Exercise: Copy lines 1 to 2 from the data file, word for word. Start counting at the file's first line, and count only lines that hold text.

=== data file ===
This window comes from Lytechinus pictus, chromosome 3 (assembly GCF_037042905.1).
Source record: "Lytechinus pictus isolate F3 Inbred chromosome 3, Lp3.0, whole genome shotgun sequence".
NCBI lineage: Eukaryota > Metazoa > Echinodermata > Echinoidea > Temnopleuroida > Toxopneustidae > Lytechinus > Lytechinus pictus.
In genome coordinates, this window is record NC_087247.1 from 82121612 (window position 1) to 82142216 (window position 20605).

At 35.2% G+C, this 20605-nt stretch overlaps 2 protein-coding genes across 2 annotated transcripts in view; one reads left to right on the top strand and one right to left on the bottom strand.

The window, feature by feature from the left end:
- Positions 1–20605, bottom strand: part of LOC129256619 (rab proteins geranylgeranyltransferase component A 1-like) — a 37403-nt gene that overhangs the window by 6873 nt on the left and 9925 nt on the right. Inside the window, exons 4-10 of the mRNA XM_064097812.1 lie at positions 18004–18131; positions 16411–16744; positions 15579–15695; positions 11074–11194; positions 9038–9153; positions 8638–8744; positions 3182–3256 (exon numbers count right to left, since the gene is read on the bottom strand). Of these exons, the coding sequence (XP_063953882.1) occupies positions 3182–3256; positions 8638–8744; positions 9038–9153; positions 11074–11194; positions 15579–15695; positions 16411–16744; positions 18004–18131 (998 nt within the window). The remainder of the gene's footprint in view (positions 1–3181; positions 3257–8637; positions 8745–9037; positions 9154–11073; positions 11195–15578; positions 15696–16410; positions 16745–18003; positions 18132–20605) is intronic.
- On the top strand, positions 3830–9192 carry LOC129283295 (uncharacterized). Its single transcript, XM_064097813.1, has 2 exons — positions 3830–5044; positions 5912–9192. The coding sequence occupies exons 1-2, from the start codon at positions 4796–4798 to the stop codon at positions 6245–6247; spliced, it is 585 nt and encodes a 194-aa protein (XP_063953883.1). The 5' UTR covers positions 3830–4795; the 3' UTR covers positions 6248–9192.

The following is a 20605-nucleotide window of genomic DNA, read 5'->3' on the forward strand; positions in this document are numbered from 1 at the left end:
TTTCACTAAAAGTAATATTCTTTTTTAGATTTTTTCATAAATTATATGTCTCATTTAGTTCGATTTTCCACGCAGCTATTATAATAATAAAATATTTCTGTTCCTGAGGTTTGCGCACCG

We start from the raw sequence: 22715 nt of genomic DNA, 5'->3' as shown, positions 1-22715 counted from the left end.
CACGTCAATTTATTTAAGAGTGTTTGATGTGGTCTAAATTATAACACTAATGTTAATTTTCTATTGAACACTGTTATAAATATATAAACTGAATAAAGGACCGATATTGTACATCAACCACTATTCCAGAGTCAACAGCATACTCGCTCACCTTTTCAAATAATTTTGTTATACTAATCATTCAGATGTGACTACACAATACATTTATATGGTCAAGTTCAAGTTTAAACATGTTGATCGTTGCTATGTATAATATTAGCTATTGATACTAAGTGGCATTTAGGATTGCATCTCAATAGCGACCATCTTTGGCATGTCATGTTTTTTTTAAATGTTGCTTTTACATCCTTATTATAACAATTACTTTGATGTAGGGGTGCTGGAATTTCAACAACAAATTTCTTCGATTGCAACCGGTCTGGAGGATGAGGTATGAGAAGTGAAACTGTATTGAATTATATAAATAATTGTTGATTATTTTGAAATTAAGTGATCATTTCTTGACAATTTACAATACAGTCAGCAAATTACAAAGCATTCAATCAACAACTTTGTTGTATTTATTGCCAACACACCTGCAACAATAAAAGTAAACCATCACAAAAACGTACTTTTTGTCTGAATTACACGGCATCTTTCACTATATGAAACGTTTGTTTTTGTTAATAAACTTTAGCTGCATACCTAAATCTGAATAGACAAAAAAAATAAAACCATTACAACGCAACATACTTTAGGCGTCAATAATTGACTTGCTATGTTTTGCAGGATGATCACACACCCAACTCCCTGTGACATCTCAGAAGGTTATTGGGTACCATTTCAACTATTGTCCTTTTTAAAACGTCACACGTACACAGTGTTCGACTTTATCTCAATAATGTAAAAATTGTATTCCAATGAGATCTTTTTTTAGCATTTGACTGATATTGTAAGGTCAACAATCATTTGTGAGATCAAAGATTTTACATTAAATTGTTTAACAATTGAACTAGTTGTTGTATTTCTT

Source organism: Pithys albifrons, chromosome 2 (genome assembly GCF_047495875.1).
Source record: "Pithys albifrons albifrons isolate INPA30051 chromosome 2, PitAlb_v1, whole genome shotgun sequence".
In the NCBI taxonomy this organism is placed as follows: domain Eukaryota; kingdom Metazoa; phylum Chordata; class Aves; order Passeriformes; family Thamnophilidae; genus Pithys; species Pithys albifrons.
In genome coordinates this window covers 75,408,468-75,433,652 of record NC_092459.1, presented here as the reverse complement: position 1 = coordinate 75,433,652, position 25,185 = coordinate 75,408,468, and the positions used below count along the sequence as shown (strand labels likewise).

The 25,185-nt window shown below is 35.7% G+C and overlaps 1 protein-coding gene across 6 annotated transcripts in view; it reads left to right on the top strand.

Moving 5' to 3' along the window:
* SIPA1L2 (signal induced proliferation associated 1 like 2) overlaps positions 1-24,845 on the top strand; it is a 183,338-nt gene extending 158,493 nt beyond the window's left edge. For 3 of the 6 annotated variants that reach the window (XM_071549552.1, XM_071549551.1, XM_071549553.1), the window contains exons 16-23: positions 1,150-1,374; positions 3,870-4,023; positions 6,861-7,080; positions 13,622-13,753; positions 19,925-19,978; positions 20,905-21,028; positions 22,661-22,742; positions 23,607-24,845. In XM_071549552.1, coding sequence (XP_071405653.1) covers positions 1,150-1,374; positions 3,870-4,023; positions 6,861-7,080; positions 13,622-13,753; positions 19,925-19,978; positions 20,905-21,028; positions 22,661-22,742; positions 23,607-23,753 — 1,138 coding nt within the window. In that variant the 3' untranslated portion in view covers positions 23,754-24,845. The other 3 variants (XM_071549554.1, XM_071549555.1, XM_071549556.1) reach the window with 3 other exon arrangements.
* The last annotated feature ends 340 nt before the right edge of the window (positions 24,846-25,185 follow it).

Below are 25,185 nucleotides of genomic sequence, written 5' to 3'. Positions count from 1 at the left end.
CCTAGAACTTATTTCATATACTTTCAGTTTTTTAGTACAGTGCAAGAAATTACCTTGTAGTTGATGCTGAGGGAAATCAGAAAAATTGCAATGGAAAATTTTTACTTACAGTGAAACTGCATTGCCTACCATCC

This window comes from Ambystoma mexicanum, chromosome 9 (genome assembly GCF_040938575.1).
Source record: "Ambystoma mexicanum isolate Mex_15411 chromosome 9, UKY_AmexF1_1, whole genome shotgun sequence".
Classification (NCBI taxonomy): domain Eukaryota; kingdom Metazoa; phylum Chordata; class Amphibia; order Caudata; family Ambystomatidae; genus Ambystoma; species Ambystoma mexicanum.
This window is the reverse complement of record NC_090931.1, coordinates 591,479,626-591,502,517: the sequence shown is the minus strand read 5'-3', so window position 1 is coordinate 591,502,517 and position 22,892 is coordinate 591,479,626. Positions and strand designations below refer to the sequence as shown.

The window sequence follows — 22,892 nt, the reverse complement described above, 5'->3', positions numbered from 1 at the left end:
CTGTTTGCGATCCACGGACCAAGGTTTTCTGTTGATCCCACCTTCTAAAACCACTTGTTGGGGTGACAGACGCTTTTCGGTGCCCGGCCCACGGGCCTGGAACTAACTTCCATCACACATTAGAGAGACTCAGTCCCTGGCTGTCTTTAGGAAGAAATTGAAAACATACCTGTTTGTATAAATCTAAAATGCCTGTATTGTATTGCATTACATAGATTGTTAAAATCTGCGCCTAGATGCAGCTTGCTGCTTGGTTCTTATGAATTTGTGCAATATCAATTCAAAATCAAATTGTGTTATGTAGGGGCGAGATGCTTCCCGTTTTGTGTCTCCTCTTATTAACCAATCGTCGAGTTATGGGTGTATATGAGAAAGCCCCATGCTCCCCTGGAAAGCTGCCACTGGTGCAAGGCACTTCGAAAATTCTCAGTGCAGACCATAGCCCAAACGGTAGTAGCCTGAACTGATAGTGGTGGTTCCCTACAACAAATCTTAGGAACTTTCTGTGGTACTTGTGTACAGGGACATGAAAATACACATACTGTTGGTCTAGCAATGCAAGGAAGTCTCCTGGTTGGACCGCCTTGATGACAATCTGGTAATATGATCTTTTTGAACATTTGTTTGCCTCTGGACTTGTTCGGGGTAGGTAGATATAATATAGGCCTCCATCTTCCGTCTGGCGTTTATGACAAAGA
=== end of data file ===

This window comes from Lytechinus pictus, chromosome 3 (assembly GCF_037042905.1).
Source record: "Lytechinus pictus isolate F3 Inbred chromosome 3, Lp3.0, whole genome shotgun sequence".